William Scott

Scott was born in Greenock, Scotland, in 1913 and raised there and in Northern Ireland. He received his art training in Belfast and London, at Enniskillen Technical School and then the Belfast College of Art. In 1931, he left Belfast and moved to London, where he studied at the Royal Academy Schools. Scott married in 1937, and in the following two years he moved to Pont-Aven, Brittany, and traveled throughout France. Scott returned to Britain before the outbreak of World War II and began teaching. He had his first solo exhibition in 1948 at the Leicester Galleries in London, and by the early 1950s he was exhibiting extensively.

Scott’s first of many solo exhibitions at the Hanover Gallery, London, took place in 1953. That summer he visited New York, where he met Mark Rothko, Willem de Kooning, and Jackson Pollock, which would encourage a newfound freedom of scale and color in his work. His first New York exhibition was in 1954 (Three British Artists: Hepworth, Bacon, and Scott) at the Martha Jackson Gallery.

Scott showed at the Hanover Gallery until 1971 and at Martha Jackson until 1979, becoming, along with Francis Bacon and Henry Moore, one of the few British artists of his generation to gain an international reputation. Thereafter, representation of Scott in Britain passed to Gimpel Fils, but it lapsed in the United States after the closure of the Martha Jackson Gallery. Scott died in 1989.

Scott represented Britain at the XXIX Venice Biennale, in 1958. The first major retrospective of his work occurred in 1960 at the Kestner Gesellschaft, Hannover. Further retrospectives have taken place at the Kunsthalle Bern, 1963; Tate Gallery, London, 1972; Albright-Knox Art Gallery, Buffalo, 1975; Scottish National Gallery of Modern Art, Edinburgh, 1986; Irish Museum of Modern Art, Dublin, 1998; and Tate St. Ives, 2013.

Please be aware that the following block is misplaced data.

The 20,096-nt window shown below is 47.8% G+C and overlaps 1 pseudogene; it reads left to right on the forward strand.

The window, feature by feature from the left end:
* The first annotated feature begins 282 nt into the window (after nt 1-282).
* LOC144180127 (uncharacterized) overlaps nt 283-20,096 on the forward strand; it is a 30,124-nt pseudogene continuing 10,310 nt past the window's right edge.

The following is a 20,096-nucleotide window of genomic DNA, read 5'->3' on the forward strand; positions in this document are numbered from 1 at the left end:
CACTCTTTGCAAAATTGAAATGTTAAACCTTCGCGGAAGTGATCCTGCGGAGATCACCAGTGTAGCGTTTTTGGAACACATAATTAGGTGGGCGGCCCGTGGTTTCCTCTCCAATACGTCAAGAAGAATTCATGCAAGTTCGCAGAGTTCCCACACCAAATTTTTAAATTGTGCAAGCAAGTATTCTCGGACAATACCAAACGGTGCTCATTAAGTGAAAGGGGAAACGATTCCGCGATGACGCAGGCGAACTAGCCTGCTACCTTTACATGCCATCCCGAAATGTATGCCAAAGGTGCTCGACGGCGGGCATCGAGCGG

Selected Artworks

June 19, 2017

Why Old Women Have Replaced Young Men as the Art World’s Darlings

Artsy Editorial by Anna Louie Sussman

Seeing the retrospective in Paris convinced McCaffrey, the longtime collector and gallerist, that he needed to bring her (Carol Rama) work to the U.S. market. He mounted a show of nearly 50 works from between 1938 and 1945 in September 2016. “Unless you have recognition in the U.S., you don’t really have a market,” he says. “We showed Ramas this time last year in Basel and Americans had no awareness.” This year, his booth at Art Basel in Basel placed Rama alongside the Gutai artist Kazuo Shiraga, as both artists’ work addressed life under totalitarianism by seeking to liberate the body and its functions. Read More
June 16, 2017

Gutai’s spectacular rise—and potential fall

The Art Newspaper by Matthew Wilcox

Crucial in Gutai’s sudden boom, in McCaffrey’s view, was the fact that the group had essentially been ignored in the US since the 1950s. “Look at the market for Italian post-war work, or back to the late 1980s, when the German Neo-Expressionists started to make an impact in the US. There are these discrepancies in information and knowledge that pop up.” Read More